Gilded Age Parties Were Even Wilder Than You Can Imagine
Renée Rosen Runs Down the Great Balls of the
19th-Century One Percent
When I began writing The Social Graces, set during the Gilded Age, I knew I would include Mrs. Astor’s annual Ball, which was the most highly anticipated event of the season. Always held on a Monday night in January at her Fifth Avenue brownstone, the Grande Dame of society entertained 400 carefully curated guests, known as The Four Hundred. They dined on a lavish dinner and danced the quadrille until the wee hours, walking away with tasteful party favors like nosegays for the ladies, boutonnieres for the gentlemen. But as the new money, or the Nouveau Riche as they were known, began inching their way into Mrs. Astor’s old money, Knickerbocker society, what started as understated, dignified gatherings soon ratcheted up to ostentatious displays of immense wealth. Even in my wildest imaginings, I could not have conjured up such antics. Trust me when I say fact is stranger than fiction. Here’s a look at some real, honest-to-goodness balls that took place during the Gilded Age, many of which have been reenacted in the pages of my novel.
It all began with the Patriarch balls, also known as marriage marts. In an effort to find suitable husbands for her four daughters, Mrs. Astor, along with the pompous, self-proclaimed tastemaker of the day, Ward McAllister, created a series of subscription balls. In order to maintain society’s exclusivity, the invitations only went to 25 carefully selected gentleman, who in turn were asked to invite nine additional guests: four debutantes and five eligible bachelors. At midnight, they arrived in the ballroom of the famous Delmonico’s restaurant and danced while accompanied by the Lander’s Orchestra. At 1:30 in the morning they sat down for supper; nine courses served on gold French Limoges plates. More drinking, dancing and much matchmaking followed until dawn.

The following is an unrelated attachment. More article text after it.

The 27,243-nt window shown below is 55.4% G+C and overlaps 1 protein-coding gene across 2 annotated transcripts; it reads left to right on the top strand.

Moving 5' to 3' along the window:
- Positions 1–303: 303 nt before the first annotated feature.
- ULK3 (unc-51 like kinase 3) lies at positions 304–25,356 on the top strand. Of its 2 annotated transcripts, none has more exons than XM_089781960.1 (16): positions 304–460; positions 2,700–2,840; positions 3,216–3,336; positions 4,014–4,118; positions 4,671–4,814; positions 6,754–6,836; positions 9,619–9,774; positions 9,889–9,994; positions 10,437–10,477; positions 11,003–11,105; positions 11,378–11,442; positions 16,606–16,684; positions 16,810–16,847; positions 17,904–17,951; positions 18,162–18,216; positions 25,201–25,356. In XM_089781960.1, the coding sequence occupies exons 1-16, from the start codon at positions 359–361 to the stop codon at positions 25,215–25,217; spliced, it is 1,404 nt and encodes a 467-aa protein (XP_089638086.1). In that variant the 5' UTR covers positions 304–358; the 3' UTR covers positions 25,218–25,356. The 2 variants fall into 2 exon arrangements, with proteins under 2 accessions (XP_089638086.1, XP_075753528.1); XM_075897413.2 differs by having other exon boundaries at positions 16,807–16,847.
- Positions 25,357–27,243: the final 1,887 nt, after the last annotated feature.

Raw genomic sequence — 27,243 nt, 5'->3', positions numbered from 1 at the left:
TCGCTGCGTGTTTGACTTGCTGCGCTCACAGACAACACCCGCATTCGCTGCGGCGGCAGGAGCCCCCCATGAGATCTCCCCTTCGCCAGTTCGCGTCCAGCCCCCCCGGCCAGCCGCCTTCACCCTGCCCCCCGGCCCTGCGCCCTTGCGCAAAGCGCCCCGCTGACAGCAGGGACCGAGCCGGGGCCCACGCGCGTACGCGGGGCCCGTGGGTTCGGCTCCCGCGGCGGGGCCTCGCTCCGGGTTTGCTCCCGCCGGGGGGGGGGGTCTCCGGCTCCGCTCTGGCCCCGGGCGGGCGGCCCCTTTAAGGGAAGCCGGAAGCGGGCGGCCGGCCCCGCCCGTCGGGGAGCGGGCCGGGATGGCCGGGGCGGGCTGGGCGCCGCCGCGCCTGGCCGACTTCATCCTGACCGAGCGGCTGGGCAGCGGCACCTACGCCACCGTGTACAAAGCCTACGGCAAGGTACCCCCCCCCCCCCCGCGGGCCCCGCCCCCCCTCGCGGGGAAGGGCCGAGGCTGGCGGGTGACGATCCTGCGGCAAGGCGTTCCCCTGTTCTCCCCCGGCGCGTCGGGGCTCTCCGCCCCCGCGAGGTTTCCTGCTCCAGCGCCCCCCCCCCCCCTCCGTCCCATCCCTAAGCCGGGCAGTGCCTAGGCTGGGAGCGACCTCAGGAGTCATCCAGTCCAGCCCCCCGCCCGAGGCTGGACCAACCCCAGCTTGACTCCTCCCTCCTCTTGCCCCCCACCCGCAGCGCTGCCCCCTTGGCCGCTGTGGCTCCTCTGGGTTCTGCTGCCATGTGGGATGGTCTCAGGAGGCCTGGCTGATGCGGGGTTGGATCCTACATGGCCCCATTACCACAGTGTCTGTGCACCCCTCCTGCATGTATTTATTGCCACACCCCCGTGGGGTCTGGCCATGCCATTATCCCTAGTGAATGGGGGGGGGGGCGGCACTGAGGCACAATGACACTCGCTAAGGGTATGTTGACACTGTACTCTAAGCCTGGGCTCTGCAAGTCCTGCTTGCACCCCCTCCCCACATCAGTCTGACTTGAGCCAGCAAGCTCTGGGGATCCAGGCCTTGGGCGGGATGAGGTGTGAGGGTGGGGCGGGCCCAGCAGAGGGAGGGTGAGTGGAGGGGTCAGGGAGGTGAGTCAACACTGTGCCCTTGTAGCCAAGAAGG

Alva’s Masquerade Ball
Having never been invited to either the Patriarch balls and certainly not Mrs. Astor’s annual ball, upstart, Alva Vanderbilt, wife of William Kissam Vanderbilt, took matters into her own hands. On March 26, 1883 she threw her famous masquerade ball, commemorating the completion of her new Fifth Avenue mansion, Petit Chateau. Suddenly Mrs. Astor’s annual ball was being eclipsed by a flashier, fancier party, which sent 1,200 guests flocking to jewelers, cobblers and dressmakers, in search of the perfect costume. For months New York’s wealthiest families were whipped into a frenzy as they obsessed and planned for this one glorious event.
On the big night, the stuffy Knickerbockers and the gaudy Nouveau Riche came together under one roof, parading around as Little Bo Peep, Daniel Boone, Mozart and countless Louis XVIs, various queens and Joans of Arc. Mrs. Cornelius Vanderbilt II arrived in an electric light costume including a torch which she illuminated with the switch of a button concealed in her pocket. Another one of Alva’s sisters-in-law dressed as hornet with a diamond-studded beehive headdress. Socialite Kate “Puss” Strong displayed her love of all things feline by wearing a taxidermied cat on her head with half a dozen tails adhered to her gown. Dinner was catered by Delmonico’s and was not served until two o’clock in the morning. After throwing $11,000 on flowers alone and another $65,000 on champagne, it’s easy to see how Mrs. W. K. Vanderbilt spent an incredible $250,000 ($6 million today) for her party.
The Servants Ball
Alva’s masquerade ball was the first of many themed balls and it seems quite tame compared to what was about to come. After a slew of elaborate hat balls, the all-white blanc ball, the all-red rouge ball and balls of every other imaginable color, the financier, Henry Clews and his wife, Louise decided to swing the pendulum the other way and hosted a servants ball. Once again, their guests rushed to their dressmakers, but this time they requested rags and uniforms be designed, and of the finest fabrics, of course.